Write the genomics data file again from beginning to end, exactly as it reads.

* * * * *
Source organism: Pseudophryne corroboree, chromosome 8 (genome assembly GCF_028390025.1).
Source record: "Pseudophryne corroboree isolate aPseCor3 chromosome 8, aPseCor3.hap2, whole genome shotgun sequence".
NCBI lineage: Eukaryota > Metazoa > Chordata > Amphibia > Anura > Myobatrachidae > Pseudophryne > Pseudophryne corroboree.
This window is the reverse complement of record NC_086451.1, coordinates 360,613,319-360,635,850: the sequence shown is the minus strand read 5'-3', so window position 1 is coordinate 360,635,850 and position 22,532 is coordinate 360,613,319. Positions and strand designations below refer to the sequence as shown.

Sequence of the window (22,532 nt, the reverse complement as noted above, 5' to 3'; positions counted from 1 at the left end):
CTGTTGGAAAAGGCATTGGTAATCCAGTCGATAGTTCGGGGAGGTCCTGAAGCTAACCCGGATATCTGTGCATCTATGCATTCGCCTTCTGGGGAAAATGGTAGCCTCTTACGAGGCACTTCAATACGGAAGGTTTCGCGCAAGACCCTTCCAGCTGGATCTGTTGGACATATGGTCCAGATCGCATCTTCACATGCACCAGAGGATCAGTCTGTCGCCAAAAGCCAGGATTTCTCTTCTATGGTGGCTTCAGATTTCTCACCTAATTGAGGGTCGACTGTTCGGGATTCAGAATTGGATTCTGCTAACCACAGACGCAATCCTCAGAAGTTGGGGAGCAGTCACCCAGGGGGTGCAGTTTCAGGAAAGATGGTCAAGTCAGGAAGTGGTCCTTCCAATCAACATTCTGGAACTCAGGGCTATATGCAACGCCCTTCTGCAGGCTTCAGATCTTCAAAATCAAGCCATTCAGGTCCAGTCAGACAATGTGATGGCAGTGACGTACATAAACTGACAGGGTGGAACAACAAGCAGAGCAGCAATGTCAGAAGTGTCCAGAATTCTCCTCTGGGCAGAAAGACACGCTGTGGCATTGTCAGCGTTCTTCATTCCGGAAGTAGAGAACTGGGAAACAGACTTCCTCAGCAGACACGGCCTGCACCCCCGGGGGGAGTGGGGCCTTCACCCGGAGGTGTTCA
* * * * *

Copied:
Source organism: Pseudophryne corroboree, chromosome 8 (genome assembly GCF_028390025.1).
Source record: "Pseudophryne corroboree isolate aPseCor3 chromosome 8, aPseCor3.hap2, whole genome shotgun sequence".
NCBI lineage: Eukaryota > Metazoa > Chordata > Amphibia > Anura > Myobatrachidae > Pseudophryne > Pseudophryne corroboree.
This window is the reverse complement of record NC_086451.1, coordinates 360,613,319-360,635,850: the sequence shown is the minus strand read 5'-3', so window position 1 is coordinate 360,635,850 and position 22,532 is coordinate 360,613,319. Positions and strand designations below refer to the sequence as shown.

Sequence of the window (22,532 nt, the reverse complement as noted above, 5' to 3'; positions counted from 1 at the left end):
CTGTTGGAAAAGGCATTGGTAATCCAGTCGATAGTTCGGGGAGGTCCTGAAGCTAACCCGGATATCTGTGCATCTATGCATTCGCCTTCTGGGGAAAATGGTAGCCTCTTACGAGGCACTTCAATACGGAAGGTTTCGCGCAAGACCCTTCCAGCTGGATCTGTTGGACATATGGTCCAGATCGCATCTTCACATGCACCAGAGGATCAGTCTGTCGCCAAAAGCCAGGATTTCTCTTCTATGGTGGCTTCAGATTTCTCACCTAATTGAGGGTCGACTGTTCGGGATTCAGAATTGGATTCTGCTAACCACAGACGCAATCCTCAGAAGTTGGGGAGCAGTCACCCAGGGGGTGCAGTTTCAGGAAAGATGGTCAAGTCAGGAAGTGGTCCTTCCAATCAACATTCTGGAACTCAGGGCTATATGCAACGCCCTTCTGCAGGCTTCAGATCTTCAAAATCAAGCCATTCAGGTCCAGTCAGACAATGTGATGGCAGTGACGTACATAAACTGACAGGGTGGAACAACAAGCAGAGCAGCAATGTCAGAAGTGTCCAGAATTCTCCTCTGGGCAGAAAGACACGCTGTGGCATTGTCAGCGTTCTTCATTCCGGAAGTAGAGAACTGGGAAACAGACTTCCTCAGCAGACACGGCCTGCACCCCCGGGGGGAGTGGGGCCTTCACCCGGAGGTGTTCA